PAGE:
Well hello there dear reader. Time has sure been flying by recently, so much that I am only just sneaking this in before the end of the month!
The standard recap
We are now 20 months into my experiment, where Mr Z in Parallel Universe Number 1 pulled the trigger on early retirement. This is a completely fictitious portfolio. It will hopefully give some insight into what it would be like living off investments, through the ups and downs that the markets provide. Being “Financially Independent” and living off investments, then.
At the start of the experiment, the end of November 2014, the investments totalled £625,000 and was split 75% to equity and 25% to cash/bonds. Which represents a fairly aggressive equity allocation for someone in ‘retirement’.
£625k would allow a ‘safe withdrawal’ of £25k a year (which then increases annually along with inflation) if we follow the 4% Safe Withdrawal Rate. [4% of £625k = £25k.]
Each month let’s assume that the prior month’s drawdown is completely spent. And that this will happen whatever the financial weather, there will be no buckling down the spending hatches if the markets go into a kamikaze nose dive or equally splurging on new biros and fancy tea bags in the good times. Suspiciously, that also keeps things simple.
The allocation between ETFs, Funds and cash is very simple. This isn’t a test of asset allocation, rebalancing, the ‘4% rule’ or any kind of detailed back testing. Think of it more as an ongoing thought experiment, would you be able to trust your strategy when things turn south? Failure or success of this one isolated case is so very far from testing the actual robustness of the 4% rule and this shouldn’t be taken as such. Chopping and changing strategies, constantly trading, only ever seems to be bad for portfolios in the long run…but we all have to deal with our curious nature and tendencies to meddle in things.
Initial Position at 31/08/2016
Let us start by looking at where the portfolio would be without any withdrawals, just market movements and income from the start of July to the end of August;
Another month, another increase in market value, it would seem. Mr Market has been kind this month and added another £12k to the portfolio.
Take a step back. Although this is a completely fictitious experiment, there are people out there doing this. It’s nearly two years on, and despite withdrawing just over £2k a month the fund has still grown by nearly £70k. Amazing.
A spookily quiet month on the income front;
- £158 income from the U.K. Government Bond UCITS ETF; and
- £42 in interest on a Cash ISA.
A total of £200 for August. Which just isn’t going to cut it, looks like we need to sell down some units.
We’ll follow simple mechanical rules, based on the initial asset allocation of 75% Equity and 25% Bonds&Cash.
Any distributions will be taken first, as income. Then any remaining withdrawal will be collected by selling capital, with an aim to re-balance towards the 75:25 allocation. Any dealing costs picked up by poor Mr Z himself.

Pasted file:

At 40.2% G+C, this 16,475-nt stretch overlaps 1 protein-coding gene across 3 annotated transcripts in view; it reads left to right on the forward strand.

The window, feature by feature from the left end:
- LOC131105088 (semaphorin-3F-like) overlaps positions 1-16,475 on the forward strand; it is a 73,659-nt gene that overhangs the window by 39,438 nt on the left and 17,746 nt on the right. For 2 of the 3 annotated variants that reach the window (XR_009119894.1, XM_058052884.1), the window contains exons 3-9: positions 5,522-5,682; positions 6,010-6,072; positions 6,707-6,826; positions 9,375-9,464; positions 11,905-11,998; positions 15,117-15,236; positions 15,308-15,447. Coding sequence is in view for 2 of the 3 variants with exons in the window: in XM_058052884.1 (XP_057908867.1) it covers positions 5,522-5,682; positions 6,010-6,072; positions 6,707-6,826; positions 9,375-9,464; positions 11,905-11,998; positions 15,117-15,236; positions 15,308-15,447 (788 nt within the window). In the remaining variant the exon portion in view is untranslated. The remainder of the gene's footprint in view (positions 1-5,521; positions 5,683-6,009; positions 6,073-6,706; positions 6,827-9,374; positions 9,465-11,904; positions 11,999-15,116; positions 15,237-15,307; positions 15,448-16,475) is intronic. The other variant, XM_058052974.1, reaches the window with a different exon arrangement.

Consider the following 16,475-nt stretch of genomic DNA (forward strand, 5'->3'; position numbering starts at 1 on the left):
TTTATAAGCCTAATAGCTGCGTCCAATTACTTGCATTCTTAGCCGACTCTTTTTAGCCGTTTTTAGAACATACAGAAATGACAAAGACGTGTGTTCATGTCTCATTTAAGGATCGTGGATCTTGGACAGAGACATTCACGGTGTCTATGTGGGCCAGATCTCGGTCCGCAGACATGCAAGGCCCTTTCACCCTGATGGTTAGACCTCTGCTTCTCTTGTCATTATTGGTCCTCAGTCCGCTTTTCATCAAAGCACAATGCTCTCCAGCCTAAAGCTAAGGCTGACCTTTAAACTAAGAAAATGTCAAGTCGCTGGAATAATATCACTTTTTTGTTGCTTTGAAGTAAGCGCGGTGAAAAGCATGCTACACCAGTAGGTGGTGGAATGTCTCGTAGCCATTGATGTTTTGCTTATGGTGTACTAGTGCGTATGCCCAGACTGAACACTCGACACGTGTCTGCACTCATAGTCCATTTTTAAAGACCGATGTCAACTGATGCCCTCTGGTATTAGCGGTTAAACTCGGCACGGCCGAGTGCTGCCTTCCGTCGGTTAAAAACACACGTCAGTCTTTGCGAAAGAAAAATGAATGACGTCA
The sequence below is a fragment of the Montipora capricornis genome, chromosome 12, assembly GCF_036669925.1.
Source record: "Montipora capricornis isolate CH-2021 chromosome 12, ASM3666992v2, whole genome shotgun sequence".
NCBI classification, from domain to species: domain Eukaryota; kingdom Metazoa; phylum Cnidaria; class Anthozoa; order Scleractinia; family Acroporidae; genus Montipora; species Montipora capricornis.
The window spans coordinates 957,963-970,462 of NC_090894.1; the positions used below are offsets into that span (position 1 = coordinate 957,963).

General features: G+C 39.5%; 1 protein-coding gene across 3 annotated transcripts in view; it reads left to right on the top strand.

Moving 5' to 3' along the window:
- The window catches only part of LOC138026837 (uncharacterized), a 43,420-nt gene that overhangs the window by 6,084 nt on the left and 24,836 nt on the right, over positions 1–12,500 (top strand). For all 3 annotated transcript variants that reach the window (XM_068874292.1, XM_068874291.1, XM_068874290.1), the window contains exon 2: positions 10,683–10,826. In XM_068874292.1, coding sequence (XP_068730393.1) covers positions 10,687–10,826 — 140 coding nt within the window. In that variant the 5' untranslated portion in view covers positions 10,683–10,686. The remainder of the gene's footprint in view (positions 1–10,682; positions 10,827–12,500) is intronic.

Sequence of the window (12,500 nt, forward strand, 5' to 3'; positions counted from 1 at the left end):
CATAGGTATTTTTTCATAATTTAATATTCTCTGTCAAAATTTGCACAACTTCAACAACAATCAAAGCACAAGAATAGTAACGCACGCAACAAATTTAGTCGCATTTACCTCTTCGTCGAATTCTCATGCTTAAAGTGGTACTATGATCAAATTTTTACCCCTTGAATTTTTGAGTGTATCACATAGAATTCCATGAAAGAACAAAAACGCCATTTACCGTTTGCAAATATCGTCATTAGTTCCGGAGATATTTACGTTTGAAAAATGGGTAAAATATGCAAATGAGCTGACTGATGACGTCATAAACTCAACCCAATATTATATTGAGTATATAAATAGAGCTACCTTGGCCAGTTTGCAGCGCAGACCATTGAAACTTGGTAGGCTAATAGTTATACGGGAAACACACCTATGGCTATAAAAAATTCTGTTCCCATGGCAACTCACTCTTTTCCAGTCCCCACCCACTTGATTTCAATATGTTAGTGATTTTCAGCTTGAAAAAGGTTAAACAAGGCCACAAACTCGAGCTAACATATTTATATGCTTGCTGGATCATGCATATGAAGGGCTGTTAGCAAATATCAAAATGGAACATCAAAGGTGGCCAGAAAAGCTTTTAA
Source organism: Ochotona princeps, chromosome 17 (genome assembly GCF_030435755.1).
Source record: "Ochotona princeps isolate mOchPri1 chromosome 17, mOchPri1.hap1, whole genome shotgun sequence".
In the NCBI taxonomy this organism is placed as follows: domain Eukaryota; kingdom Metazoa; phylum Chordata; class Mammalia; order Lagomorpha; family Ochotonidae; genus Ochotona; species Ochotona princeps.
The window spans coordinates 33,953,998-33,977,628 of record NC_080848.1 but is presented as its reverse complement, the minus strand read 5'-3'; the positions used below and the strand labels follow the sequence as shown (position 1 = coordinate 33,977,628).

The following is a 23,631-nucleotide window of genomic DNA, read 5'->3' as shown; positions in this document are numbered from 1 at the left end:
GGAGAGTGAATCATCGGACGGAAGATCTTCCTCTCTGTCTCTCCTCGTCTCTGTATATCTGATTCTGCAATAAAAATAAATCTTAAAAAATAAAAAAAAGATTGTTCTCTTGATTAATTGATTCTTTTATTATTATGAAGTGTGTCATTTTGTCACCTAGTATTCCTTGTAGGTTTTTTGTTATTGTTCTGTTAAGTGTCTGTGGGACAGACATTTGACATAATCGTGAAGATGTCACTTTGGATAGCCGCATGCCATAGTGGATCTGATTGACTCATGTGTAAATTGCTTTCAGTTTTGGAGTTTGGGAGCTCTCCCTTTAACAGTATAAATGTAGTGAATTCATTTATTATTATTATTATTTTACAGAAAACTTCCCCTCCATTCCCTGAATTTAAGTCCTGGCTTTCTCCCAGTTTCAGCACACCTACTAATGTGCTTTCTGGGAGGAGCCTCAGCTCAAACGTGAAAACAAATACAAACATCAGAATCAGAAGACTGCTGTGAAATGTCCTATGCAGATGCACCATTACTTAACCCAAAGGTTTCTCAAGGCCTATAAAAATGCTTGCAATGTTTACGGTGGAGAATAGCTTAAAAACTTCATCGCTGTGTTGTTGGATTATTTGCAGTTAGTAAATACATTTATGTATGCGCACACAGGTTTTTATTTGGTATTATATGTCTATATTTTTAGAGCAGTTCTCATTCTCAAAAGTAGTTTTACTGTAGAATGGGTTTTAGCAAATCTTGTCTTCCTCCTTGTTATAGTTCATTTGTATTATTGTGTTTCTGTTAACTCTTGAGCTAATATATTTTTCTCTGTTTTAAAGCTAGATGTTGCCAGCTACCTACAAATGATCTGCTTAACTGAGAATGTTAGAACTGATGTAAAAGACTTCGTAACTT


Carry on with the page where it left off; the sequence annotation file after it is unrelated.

This will mean that the parts of the portfolio that are doing well are sold, and any flagging parts of the portfolio are given a chance to recover.
Doing this every month, rather than quarterly or annually, might not be the best option. Firstly, it will incur dealing costs every month. Secondly, it exposes the intrepid Mr Z entirely to the volatility of the markets and the closing price on one fixed day at the end of the month. Still, that’s how we started this.
The US economy is providing the bulk of the growth at the moment, and so it is largely them that will be sold to fund Mr Z’s income habit.
5 units of the LifeStrategy total £757 and 38 units of the S&P500 ETF total £1,196, which combined with a single unit from the UK Gov’t bond Fund and the £200 of income for the month (and a little bit of rounding) leave us with the desired £2,106 withdrawal.
Following the cash withdrawal of £2,106 the portfolio totals £693k, lovely stuff.
Let’s have a look at the historic values of the portfolio, and include the same portfolio but with no withdrawals for comparison, to see how the journey has been so far;
And so cash continues its steady, guaranteed decline. Masquerading as the ultimate safe option, wallowing in it’s liquidity and try to hide the fact that it is on a one way path to being depleted.
The other options still seem to be fairly well correlated, which is a surprise given one of the options is 100% in a government bond fund.
Each month that goes by provides me with yet more confidence that this really will work. Remember, in this experiment there is no earning an income on the side or cutting back spending if desired. If this had been real, we’d be coming towards a year and three quarters of living off the portfolio. That’s plenty of time to have turned something interesting into a small business. Even if that earns £100 a week, that’s a huge strain off the portfolio, further increasing it’s chances of success. Remember, all the 4% Rule tries to do is pull together thousands of possibilities into one number. One withdrawal rate, that aims for a high probability of success for a given mix of equity and bonds without requiring a ridiculous amount of capital to succeed.
A summary of all the past months of the safe withdrawal rate experiment are here.
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